First-time Experiences in August

Or, "How I Conquered the Sierras," or "Why is the Bed Moving?," or "Did we just Hit that Truck?"

(This post is a bit overdue, but I still want to share it.)  

Our group for the trip. Pictured left to right: Paul Kratter, Lori Putnam, Ernesto Nemesio, Bill Cone, Robert Steele, Terry Miura, Michele Usibelli, Michele de Branganca

In the middle of August, I had three, first-time experiences. The most significant of these was a pack trip to the high Sierras. I have never taken a pack trip before, and I was more than a little anxious about it. First of all, I am not in very good shape. Even as hard as I tried, it seemed the most I could do to prepare, was to lose about 18 pounds for the trip. I was able to do a lot of muscle work, and get strength in my legs (hoping to insure less chance of knee injury), and walking, but there is really no way to prepare for the difference in elevation. I did not have the luxury to go out and spend several days or weeks before the trip. Having just been in crested Butte Colorado the month before, I was all too aware of the way elevation affected my breathing and heart rate. This was going to be a trip of a lifetime for sure. I just wasn't for certain if I will would be able to make it to the top. 

We began our trip by driving to Bishop California and spending the night. Early the next morning we all took our gear, clothing, sleeping bags etc. over to the pack station for the mules. We had been given a weight allowance per person. Anything over that, we would need to hike in on our backs. I was about 8 pounds overweight in my pack. Still, I knew my limitations. How much I could carry on my back for the 6 mile hike that would take us up 2000 feet and end at an elevation just over 11,000? I chose to carry only my 2 1/2 litres of water, snacks for the day, and a few very lightweight things in my day pack. All total, including the mess tent, we had 23 mules.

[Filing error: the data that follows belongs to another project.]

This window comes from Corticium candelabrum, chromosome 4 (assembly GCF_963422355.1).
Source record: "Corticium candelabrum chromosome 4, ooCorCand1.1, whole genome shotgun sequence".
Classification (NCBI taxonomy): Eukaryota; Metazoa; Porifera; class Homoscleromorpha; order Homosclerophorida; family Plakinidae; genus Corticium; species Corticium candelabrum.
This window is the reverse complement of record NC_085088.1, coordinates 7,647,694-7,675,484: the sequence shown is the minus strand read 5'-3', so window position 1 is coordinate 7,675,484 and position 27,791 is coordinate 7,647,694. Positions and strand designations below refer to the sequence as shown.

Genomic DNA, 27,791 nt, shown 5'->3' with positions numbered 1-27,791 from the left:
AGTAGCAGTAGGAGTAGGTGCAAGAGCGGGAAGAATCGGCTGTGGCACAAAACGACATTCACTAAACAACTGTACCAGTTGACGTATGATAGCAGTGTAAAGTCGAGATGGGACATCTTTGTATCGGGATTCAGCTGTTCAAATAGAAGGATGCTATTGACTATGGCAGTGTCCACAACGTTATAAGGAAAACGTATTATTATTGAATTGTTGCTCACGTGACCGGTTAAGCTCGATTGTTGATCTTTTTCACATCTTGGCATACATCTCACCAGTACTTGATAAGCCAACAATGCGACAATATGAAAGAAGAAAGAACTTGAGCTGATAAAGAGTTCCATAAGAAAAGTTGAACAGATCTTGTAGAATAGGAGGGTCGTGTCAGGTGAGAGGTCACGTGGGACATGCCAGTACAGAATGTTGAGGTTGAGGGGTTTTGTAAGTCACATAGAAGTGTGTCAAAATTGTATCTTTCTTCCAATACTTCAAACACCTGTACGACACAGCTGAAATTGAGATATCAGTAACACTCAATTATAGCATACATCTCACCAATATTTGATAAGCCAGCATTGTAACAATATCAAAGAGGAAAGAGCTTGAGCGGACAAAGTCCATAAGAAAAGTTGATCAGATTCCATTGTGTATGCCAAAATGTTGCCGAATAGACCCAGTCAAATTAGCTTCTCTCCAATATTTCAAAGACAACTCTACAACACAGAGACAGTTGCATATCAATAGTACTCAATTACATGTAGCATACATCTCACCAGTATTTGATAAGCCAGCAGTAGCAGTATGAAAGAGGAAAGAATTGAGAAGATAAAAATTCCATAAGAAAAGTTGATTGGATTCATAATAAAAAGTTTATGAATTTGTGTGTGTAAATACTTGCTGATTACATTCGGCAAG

Three of the artists, chose to ride up on mules rather than hike. Here the team is just crossing one of the streams about half-way in.

It was clear very early on that my hiking pace and the pace of the others was going to be different. Still, I found companions who conveniently stopped to take photos or to rest, just to make sure I was doing okay. The trip was supposed to take about six hours by foot. The folks who were used to the altitude made it in slightly less. I made it in about 6 1/2. Every time there was a significant rise, I simply had to stop and recover my breathing and heart rate for about a minute. Other than that, I hiked as fast as my feet would go, and never really felt any exhaustion in my muscles. The trail was wonderful he maintained. That is not to say that we didn't climb over some rocks and have some pretty steep steps to take, but it was much easier than I had anticipated. Still, when you're hiking, and the drop off is significant, you don't always take the time to stop and look around you at the beauty. You have to keep your eyes on your feet, and know where they are going to step next. 

Approaching camp and Picture Peak.

The temperature in Bishop had been 98°. As we ascended, the temperature dropped to a lovely low 80s. In the early afternoon we reached the camp site... stunning! All white granite and clear indication of the glacial shift. The colors of the rock changed every few seconds. Quickly, setting up some painting gear, I tried to capture the afternoon light. As soon as the sun dipped below Picture Peak, the temperature dropped dramatically. I was so glad I had packed all of my winter coats and thermals.